California North Coast 2016 Vintage Nearly 491,000 tons were crushed in Sonoma, Napa,
Mendocino and Lake counties in 2016, up 21.9 percent from 2015, but down nearly 4 percent from the fiveyear
average according to the North Bay Business Journal analysis. It was the fourth-largest wine grape
harvest for the region in more than a decade, behind 2012-2014. Demand for grapes has outstripped the
harvest of the past two years so grape prices are high. The average price for all wine grape varieties in
Sonoma county increased by 6.2 percent last year to a new high of $2,561 a ton, 10 percent higher than the
county’s five-year average. Pinot Noir tonnage increased by one-third in 2016 compared to 2015 and tied with
the 58,000 tons of 2006 as the fourth-largest crop for the variety in the North Coast. Sonoma Pinot Noir pricing
rose to 3.4 percent to $3,657 a ton, up 10.8 percent from the five-year average. Tonnage for Pinot Noir in
Sonoma County increased 31.5 percent from 2015 to 40,400 but was almost 11 percent below average.
Mendocino had the largest crop of Pinot Noir at 9,420 tons since 2006.
Oregon 2016 Vintage This was an uneventful vintage for Oregon vintners. Flowering arrived early due
to a warm spring so that the growing season was as long or longer than usual. The Oregon Wine Board
reported that 2016 was the earliest vintage on record and delivered outstanding fruit quality with close to
normal yields. Summer had fewer heat spikes than in the 2014 or 2015 vintages that led to smaller berry size
and higher concentration of flavors. Most vineyards in the Willamette Valley started to harvest by early
September and almost all wine was in barrel by the first week of October. There were few signs of disease,
pest or bird effects. Tom Gerrie, owner and winegrower at Cristom Vineyards, said, “If 2014 and 2015 made
very good wines, the 2016 vintage may be headed toward greatness. We began harvesting Pinot Noir on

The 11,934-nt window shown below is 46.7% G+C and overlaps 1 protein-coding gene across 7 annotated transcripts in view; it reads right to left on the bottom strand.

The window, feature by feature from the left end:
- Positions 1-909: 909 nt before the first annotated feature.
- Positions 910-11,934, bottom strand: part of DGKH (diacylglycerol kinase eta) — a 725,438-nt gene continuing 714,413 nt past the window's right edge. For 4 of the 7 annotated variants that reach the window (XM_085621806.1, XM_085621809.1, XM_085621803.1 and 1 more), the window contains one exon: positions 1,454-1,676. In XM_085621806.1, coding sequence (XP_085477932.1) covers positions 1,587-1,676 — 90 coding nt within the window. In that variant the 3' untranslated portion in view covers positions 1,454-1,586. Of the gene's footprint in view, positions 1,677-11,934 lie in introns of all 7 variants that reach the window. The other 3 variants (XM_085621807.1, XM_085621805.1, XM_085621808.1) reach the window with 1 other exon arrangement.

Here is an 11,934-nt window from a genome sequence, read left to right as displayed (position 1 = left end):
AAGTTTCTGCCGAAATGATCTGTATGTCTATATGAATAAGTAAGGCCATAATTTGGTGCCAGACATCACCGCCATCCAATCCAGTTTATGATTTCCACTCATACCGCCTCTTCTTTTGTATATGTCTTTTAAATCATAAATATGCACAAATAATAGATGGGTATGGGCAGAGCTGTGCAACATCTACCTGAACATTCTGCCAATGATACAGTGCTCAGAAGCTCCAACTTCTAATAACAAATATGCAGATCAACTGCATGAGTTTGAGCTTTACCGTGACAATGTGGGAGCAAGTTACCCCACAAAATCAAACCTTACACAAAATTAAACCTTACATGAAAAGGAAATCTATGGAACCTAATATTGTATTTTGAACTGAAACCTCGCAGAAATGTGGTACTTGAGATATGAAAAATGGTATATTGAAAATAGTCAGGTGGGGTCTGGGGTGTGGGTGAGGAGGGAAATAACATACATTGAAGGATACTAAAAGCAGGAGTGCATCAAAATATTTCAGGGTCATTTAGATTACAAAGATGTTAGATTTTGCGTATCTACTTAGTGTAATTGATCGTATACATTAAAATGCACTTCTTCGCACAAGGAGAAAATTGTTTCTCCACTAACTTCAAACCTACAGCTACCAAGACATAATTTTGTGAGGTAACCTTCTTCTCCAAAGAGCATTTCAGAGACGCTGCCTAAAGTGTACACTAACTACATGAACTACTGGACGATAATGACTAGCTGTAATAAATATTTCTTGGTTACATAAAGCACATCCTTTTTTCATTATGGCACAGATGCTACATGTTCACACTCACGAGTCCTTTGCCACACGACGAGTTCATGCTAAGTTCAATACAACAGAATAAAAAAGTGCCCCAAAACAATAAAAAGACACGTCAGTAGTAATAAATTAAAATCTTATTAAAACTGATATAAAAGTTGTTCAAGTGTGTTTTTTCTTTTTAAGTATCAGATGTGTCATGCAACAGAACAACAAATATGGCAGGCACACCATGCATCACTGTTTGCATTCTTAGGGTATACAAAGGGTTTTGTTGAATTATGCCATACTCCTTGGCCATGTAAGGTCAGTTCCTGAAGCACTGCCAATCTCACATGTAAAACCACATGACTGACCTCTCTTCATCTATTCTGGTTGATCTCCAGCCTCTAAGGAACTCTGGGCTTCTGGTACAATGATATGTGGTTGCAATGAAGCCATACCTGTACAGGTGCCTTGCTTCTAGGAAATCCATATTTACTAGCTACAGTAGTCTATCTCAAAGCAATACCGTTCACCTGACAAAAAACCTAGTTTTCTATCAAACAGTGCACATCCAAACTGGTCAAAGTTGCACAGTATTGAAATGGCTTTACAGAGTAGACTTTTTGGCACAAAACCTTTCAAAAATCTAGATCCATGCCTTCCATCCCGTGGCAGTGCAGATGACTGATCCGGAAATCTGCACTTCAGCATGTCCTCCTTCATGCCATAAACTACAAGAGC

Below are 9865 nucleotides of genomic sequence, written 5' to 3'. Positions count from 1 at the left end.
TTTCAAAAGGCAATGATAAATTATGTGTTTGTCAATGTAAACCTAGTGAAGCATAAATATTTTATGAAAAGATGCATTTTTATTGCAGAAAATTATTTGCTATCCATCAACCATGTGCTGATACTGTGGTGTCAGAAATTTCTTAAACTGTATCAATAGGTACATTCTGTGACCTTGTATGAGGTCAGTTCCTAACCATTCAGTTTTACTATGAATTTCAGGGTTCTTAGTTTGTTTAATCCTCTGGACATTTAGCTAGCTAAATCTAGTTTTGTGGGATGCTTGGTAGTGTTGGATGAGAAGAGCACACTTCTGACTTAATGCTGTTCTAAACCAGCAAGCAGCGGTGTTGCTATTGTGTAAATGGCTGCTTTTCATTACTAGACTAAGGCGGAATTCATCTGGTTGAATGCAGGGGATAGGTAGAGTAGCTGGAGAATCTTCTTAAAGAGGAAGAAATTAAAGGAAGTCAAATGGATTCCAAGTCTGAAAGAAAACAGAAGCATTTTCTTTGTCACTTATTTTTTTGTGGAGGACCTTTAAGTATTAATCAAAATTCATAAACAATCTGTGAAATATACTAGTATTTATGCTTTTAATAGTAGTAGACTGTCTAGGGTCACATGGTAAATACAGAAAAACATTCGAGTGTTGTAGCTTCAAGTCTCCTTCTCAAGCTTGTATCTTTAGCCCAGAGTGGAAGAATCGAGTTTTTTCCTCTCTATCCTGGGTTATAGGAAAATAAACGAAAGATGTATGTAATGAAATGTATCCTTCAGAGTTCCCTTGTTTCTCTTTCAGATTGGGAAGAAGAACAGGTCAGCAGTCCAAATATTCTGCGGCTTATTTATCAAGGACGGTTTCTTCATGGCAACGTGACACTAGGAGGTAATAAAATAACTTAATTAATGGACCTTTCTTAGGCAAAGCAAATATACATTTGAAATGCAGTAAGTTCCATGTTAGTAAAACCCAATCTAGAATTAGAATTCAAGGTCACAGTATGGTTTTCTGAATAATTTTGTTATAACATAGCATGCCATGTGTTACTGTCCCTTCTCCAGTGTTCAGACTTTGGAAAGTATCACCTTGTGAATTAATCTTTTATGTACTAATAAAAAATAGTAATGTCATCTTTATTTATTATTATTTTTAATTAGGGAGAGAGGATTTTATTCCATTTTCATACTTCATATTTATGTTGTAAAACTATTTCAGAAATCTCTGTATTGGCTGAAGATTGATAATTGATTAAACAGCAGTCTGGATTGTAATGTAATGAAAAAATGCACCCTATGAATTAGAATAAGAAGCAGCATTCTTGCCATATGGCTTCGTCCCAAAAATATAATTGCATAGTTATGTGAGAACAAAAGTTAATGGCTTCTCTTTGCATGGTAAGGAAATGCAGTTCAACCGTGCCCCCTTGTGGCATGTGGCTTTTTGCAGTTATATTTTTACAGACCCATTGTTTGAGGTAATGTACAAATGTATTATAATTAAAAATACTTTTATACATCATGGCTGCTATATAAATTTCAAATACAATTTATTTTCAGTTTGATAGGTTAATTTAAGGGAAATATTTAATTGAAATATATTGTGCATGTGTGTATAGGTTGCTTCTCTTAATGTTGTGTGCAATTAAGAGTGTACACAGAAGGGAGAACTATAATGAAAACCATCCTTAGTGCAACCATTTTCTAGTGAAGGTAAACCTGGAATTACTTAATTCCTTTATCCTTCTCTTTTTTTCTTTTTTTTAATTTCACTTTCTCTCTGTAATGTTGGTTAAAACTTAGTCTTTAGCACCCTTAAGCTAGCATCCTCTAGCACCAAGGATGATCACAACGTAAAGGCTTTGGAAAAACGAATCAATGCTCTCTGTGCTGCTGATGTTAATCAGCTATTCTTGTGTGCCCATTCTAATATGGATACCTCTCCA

September 3 from our estate and continued steadily through September 15. The 2014 and 2015 vintages make
the 2016 vintage harvest seem small by comparison but our yields were closer to our historical average of two
tons per acre.” James Frey, the winemaker and owner of Trisaetum Winery, noted, “The cornerstone of the
vintage seems to be balance - with fruit, acidity and tannin in fine equilibrium. It’s hard not to like what 2016
Wine Freedom in America It is a reality that only 14 states and the District of Columbia allow
consumers to receive shipments of wine from out-of-state wine stores, internet retailers, wine-of-the-month
clubs and wine auction houses. The consequence of this restriction of interstate trade is that wine consumers
in 36 states are barred from receiving any direct wine shipments of imported wines since in the US only wine
retailers sell imported wines. Only a very small percentage of all wines available in the US are available in any
given state. The organization, www.WineFreedom.org, provides consumers with information on which states
are considering legislation to change this discriminatory policy and tools for supporting consumer efforts to
bring wine freedom to their state. Bills are currently in legislation in Texas and New York to allow direct
shipment of wine from out-of-state retailers. Suits have been filed in Michigan, Illinois and Missouri concerning
their discriminatory treatment of out-of-state retailers.
Neuroenology: How the Brain Creates the Taste of Wine This book by Yale neuroscientist
Gordon Sheperd, is based on the theory that savoring the flavor of wine activates more grey matter than
solving a complex math problem. Shepard thinks that the flavor of wine “engages more of our brain than any
other human behavior.” The act of sipping wine leads to a complex interplay of air and liquid controlled by
coordinated movements of the tongue, jaw, diaphragm and throat. In the mouth, molecules in wine stimulate